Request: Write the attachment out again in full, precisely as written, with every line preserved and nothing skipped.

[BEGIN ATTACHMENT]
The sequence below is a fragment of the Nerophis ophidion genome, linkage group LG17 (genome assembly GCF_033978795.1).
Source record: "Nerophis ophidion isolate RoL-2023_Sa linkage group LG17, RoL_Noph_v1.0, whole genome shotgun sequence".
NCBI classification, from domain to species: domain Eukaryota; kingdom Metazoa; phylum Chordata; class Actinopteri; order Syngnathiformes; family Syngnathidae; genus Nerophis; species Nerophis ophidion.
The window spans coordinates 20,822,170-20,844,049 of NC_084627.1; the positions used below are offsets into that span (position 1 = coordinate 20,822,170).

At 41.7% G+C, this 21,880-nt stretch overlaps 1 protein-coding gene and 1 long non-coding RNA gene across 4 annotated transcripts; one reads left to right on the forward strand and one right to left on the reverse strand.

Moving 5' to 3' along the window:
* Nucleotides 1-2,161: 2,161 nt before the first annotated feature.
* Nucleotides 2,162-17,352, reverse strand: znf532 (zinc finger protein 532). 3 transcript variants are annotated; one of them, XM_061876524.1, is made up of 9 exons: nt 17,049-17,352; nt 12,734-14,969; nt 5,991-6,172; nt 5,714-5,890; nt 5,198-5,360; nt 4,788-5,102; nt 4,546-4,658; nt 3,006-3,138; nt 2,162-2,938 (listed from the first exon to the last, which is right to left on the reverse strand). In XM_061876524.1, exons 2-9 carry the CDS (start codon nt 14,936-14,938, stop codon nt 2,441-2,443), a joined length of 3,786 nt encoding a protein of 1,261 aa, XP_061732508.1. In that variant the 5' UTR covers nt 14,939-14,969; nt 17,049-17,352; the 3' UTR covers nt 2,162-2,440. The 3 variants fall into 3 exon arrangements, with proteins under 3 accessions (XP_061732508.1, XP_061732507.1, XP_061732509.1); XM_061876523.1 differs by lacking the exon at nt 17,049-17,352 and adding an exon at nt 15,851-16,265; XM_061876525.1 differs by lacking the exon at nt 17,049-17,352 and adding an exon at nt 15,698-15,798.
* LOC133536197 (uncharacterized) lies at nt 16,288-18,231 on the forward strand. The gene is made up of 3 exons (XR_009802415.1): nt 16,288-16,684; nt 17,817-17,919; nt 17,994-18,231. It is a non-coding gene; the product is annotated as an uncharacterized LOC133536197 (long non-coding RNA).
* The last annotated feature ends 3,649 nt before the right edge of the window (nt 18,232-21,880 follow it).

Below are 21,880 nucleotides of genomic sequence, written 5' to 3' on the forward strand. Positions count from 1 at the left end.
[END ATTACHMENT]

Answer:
The sequence below is a fragment of the Nerophis ophidion genome, linkage group LG17 (genome assembly GCF_033978795.1).
Source record: "Nerophis ophidion isolate RoL-2023_Sa linkage group LG17, RoL_Noph_v1.0, whole genome shotgun sequence".
NCBI classification, from domain to species: domain Eukaryota; kingdom Metazoa; phylum Chordata; class Actinopteri; order Syngnathiformes; family Syngnathidae; genus Nerophis; species Nerophis ophidion.
The window spans coordinates 20,822,170-20,844,049 of NC_084627.1; the positions used below are offsets into that span (position 1 = coordinate 20,822,170).

At 41.7% G+C, this 21,880-nt stretch overlaps 1 protein-coding gene and 1 long non-coding RNA gene across 4 annotated transcripts; one reads left to right on the forward strand and one right to left on the reverse strand.

Moving 5' to 3' along the window:
* Nucleotides 1-2,161: 2,161 nt before the first annotated feature.
* Nucleotides 2,162-17,352, reverse strand: znf532 (zinc finger protein 532). 3 transcript variants are annotated; one of them, XM_061876524.1, is made up of 9 exons: nt 17,049-17,352; nt 12,734-14,969; nt 5,991-6,172; nt 5,714-5,890; nt 5,198-5,360; nt 4,788-5,102; nt 4,546-4,658; nt 3,006-3,138; nt 2,162-2,938 (listed from the first exon to the last, which is right to left on the reverse strand). In XM_061876524.1, exons 2-9 carry the CDS (start codon nt 14,936-14,938, stop codon nt 2,441-2,443), a joined length of 3,786 nt encoding a protein of 1,261 aa, XP_061732508.1. In that variant the 5' UTR covers nt 14,939-14,969; nt 17,049-17,352; the 3' UTR covers nt 2,162-2,440. The 3 variants fall into 3 exon arrangements, with proteins under 3 accessions (XP_061732508.1, XP_061732507.1, XP_061732509.1); XM_061876523.1 differs by lacking the exon at nt 17,049-17,352 and adding an exon at nt 15,851-16,265; XM_061876525.1 differs by lacking the exon at nt 17,049-17,352 and adding an exon at nt 15,698-15,798.
* LOC133536197 (uncharacterized) lies at nt 16,288-18,231 on the forward strand. The gene is made up of 3 exons (XR_009802415.1): nt 16,288-16,684; nt 17,817-17,919; nt 17,994-18,231. It is a non-coding gene; the product is annotated as an uncharacterized LOC133536197 (long non-coding RNA).
* The last annotated feature ends 3,649 nt before the right edge of the window (nt 18,232-21,880 follow it).

Below are 21,880 nucleotides of genomic sequence, written 5' to 3' on the forward strand. Positions count from 1 at the left end.